Ynovus Bank v. Coleman

Decision Date15 August 2012
Docket NumberCivil Case No. 1:11cv66.
CourtU.S. District Court — Western District of North Carolina
PartiesSYNOVUS BANK, Plaintiff, v. Patrick COLEMAN, Defendant/Third–Party Plaintiff, v. Synovus Financial Corp. d/b/a National Bank of South Carolina, et al., Third–Party Defendants.


W. Carleton Metcalf, Melissa Lynn English, Richard B. Fennell, Van Winkle, Buck, Wall, Starnes & Davis, P.A., Asheville, NC, for Plaintiff/Third–Party Defendant.

David R. Payne, David R. Payne, PA, Asheville, NC, John Elliott Rogers, II, The Ward Law Firm, P.A., Spartanburg, SC, for Defendant/Third–Party Plaintiff.



THIS MATTER is before the Court on the Third Party Defendant Synovus Financial Corp.'s Motion to Dismiss Defendant's Second Amended Third Party Claims [Doc. 58] and the Plaintiff Synovus Bank's Motion to Dismiss the Defendant's Second Amended Counterclaims [Doc. 60].


In August 2007, the Defendant Patrick Coleman borrowed money from the National Bank of South Carolina (NBSC) to finance his purchase of an undeveloped lot in a residential development known as the Seven Falls Golf & River Club (“Seven Falls”) in Henderson County, North Carolina. On April 1, 2011, after the Defendant failed to repay the loan, the Plaintiff Synovus Bank—the successor-in-interest through name change and merger with NBSC—initiated this action. [Doc. 1].1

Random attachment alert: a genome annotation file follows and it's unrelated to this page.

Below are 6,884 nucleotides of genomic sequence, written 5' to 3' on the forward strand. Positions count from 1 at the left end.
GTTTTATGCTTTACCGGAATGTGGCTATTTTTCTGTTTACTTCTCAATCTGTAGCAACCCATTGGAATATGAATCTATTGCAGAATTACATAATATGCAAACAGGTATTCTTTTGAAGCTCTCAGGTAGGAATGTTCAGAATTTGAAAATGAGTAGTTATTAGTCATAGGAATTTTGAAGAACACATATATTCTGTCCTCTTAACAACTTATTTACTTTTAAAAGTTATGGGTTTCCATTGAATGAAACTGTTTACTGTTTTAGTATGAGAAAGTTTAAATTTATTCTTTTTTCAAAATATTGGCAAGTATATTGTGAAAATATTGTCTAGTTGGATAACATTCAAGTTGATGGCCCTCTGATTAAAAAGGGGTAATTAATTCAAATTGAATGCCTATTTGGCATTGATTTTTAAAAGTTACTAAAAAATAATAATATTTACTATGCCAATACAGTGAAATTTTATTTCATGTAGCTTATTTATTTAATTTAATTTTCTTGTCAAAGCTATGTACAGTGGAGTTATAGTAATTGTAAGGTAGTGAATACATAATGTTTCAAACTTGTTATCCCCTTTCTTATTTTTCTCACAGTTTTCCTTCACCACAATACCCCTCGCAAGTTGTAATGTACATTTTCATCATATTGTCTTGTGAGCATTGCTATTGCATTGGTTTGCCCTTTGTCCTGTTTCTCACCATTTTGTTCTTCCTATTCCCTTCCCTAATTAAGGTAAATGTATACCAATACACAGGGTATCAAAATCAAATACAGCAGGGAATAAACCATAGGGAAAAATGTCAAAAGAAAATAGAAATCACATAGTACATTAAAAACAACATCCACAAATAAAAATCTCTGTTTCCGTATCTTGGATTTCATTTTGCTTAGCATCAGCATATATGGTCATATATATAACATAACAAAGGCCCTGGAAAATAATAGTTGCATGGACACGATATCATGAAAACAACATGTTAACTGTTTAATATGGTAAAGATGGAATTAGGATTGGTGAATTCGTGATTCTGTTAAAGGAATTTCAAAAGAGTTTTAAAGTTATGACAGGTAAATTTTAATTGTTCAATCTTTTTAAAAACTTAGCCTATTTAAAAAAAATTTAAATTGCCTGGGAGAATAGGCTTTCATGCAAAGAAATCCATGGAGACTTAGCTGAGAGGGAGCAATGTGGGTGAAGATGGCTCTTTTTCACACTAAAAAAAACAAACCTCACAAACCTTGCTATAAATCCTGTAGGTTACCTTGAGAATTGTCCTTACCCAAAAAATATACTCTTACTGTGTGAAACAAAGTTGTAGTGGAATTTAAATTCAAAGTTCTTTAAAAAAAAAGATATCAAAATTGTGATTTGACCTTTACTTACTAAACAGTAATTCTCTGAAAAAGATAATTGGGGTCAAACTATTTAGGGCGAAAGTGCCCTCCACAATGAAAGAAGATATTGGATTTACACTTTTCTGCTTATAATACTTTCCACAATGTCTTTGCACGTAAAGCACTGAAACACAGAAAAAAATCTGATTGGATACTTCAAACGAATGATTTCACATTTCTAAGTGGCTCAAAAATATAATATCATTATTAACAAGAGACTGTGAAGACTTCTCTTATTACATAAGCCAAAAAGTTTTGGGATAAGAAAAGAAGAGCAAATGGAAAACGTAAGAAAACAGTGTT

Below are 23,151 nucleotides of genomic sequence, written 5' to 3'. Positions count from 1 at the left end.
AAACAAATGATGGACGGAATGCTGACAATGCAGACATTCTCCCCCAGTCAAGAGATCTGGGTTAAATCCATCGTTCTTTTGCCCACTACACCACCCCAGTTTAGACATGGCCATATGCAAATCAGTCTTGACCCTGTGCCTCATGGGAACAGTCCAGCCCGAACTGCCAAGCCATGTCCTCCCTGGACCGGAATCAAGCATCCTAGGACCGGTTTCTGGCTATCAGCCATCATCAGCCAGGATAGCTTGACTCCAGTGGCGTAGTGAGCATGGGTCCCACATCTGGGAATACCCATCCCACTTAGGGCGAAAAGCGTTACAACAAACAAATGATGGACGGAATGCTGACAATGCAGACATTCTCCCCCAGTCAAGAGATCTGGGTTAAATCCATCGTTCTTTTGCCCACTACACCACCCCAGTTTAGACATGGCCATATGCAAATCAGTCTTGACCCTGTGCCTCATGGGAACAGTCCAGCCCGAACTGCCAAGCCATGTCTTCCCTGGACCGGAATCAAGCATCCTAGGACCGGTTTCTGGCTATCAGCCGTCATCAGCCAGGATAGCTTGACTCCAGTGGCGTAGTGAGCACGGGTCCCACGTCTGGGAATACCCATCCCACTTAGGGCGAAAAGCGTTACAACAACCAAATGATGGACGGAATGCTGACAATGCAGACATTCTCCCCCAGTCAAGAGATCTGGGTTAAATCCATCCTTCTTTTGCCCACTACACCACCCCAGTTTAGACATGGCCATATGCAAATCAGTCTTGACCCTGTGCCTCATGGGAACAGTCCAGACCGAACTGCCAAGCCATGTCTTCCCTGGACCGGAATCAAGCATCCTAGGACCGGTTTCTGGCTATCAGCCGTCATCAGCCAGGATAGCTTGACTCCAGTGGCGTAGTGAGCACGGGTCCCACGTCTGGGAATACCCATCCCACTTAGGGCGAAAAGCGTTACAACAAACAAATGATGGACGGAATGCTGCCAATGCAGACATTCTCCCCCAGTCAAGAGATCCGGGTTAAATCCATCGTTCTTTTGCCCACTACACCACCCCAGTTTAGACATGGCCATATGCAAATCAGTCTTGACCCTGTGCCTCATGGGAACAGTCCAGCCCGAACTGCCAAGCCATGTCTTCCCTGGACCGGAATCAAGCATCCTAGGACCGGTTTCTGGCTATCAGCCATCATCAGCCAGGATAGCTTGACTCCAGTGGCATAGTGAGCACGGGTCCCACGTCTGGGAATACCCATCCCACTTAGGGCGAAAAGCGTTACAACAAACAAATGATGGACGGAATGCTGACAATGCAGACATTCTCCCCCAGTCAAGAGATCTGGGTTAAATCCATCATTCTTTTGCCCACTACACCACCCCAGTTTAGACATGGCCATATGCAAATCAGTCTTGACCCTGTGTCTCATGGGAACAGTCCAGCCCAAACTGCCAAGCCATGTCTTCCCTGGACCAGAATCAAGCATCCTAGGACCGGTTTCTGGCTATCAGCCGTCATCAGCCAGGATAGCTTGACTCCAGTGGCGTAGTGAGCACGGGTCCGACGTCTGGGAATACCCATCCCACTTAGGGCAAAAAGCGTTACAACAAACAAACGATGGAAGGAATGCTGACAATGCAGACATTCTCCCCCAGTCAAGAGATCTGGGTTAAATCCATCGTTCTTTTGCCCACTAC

The Defendant filed an Answer/Counterclaim and Third Party Complaint on June 1, 2011, naming Synovus Financial Corp., as well as the developer of Seven Falls, Keith Vinson (“Vinson”), and other related Seven Falls corporate entities as third party defendants.2 [Doc. 7]. The Defendant filed an Amended Answer/Counterclaim and Third Party Complaint on August 2, 2011 [Doc. 18] and a Second Amended Answer/Counterclaim and Third Party Complaint on December 7, 2011 [Doc. 53]. Synovus Bank and Synovus Financial Corp. now move to dismiss the Defendant's Counterclaims and Third Party Claims, as amended. [Docs. 58, 60]. The Defendant has responded to the Motions to Dismiss [Docs. 62, 63], and Synovus Bank and Synovus Financial Corp. have filed Replies [Docs. 64, 65].

Having been fully briefed, this matter is ripe for disposition.


In reviewing a motion to dismiss filed pursuant to Rule 12(b)(6), the Court is guided by the Supreme Court's instructions in Bell Atlantic Corp. v. Twombly, 550 U.S. 544, 127 S.Ct. 1955, 167 L.Ed.2d 929 (2007) and Ashcroft v. Iqbal, 556 U.S. 662, 129 S.Ct. 1937, 173 L.Ed.2d 868 (2009). As the Fourth Circuit has noted, “those decisions require that complaints in civil actions be alleged with greater specificity than previously was required.” Walters v. McMahen, 684 F.3d 435, 439 (4th Cir.2012).